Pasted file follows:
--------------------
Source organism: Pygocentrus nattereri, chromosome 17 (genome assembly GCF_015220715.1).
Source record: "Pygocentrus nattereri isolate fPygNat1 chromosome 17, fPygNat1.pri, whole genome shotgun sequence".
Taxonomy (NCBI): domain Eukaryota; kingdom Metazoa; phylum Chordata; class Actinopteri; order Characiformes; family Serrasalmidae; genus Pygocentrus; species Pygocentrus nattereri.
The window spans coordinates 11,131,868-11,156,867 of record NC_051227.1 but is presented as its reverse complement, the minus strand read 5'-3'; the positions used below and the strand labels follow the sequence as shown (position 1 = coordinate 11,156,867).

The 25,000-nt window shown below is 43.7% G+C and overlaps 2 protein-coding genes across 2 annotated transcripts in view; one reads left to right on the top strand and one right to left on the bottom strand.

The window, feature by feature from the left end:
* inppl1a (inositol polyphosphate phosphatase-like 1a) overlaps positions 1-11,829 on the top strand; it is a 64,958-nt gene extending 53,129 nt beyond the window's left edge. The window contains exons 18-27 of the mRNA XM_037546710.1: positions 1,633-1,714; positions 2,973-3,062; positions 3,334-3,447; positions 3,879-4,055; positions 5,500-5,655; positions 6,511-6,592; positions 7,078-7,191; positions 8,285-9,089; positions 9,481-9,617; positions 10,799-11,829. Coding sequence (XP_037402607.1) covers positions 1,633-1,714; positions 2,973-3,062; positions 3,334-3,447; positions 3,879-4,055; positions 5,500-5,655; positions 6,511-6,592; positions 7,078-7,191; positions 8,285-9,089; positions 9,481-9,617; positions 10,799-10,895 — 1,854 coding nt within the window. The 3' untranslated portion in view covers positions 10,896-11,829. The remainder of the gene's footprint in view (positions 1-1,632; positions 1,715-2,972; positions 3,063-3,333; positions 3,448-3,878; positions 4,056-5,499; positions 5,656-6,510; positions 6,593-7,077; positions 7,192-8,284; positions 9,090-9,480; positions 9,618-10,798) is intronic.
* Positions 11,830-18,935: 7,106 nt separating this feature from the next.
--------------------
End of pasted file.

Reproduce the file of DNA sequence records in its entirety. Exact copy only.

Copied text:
Source organism: Pygocentrus nattereri, chromosome 17 (genome assembly GCF_015220715.1).
Source record: "Pygocentrus nattereri isolate fPygNat1 chromosome 17, fPygNat1.pri, whole genome shotgun sequence".
Taxonomy (NCBI): domain Eukaryota; kingdom Metazoa; phylum Chordata; class Actinopteri; order Characiformes; family Serrasalmidae; genus Pygocentrus; species Pygocentrus nattereri.
The window spans coordinates 11,131,868-11,156,867 of record NC_051227.1 but is presented as its reverse complement, the minus strand read 5'-3'; the positions used below and the strand labels follow the sequence as shown (position 1 = coordinate 11,156,867).

The 25,000-nt window shown below is 43.7% G+C and overlaps 2 protein-coding genes across 2 annotated transcripts in view; one reads left to right on the top strand and one right to left on the bottom strand.

The window, feature by feature from the left end:
* inppl1a (inositol polyphosphate phosphatase-like 1a) overlaps positions 1-11,829 on the top strand; it is a 64,958-nt gene extending 53,129 nt beyond the window's left edge. The window contains exons 18-27 of the mRNA XM_037546710.1: positions 1,633-1,714; positions 2,973-3,062; positions 3,334-3,447; positions 3,879-4,055; positions 5,500-5,655; positions 6,511-6,592; positions 7,078-7,191; positions 8,285-9,089; positions 9,481-9,617; positions 10,799-11,829. Coding sequence (XP_037402607.1) covers positions 1,633-1,714; positions 2,973-3,062; positions 3,334-3,447; positions 3,879-4,055; positions 5,500-5,655; positions 6,511-6,592; positions 7,078-7,191; positions 8,285-9,089; positions 9,481-9,617; positions 10,799-10,895 — 1,854 coding nt within the window. The 3' untranslated portion in view covers positions 10,896-11,829. The remainder of the gene's footprint in view (positions 1-1,632; positions 1,715-2,972; positions 3,063-3,333; positions 3,448-3,878; positions 4,056-5,499; positions 5,656-6,510; positions 6,593-7,077; positions 7,192-8,284; positions 9,090-9,480; positions 9,618-10,798) is intronic.
* Positions 11,830-18,935: 7,106 nt separating this feature from the next.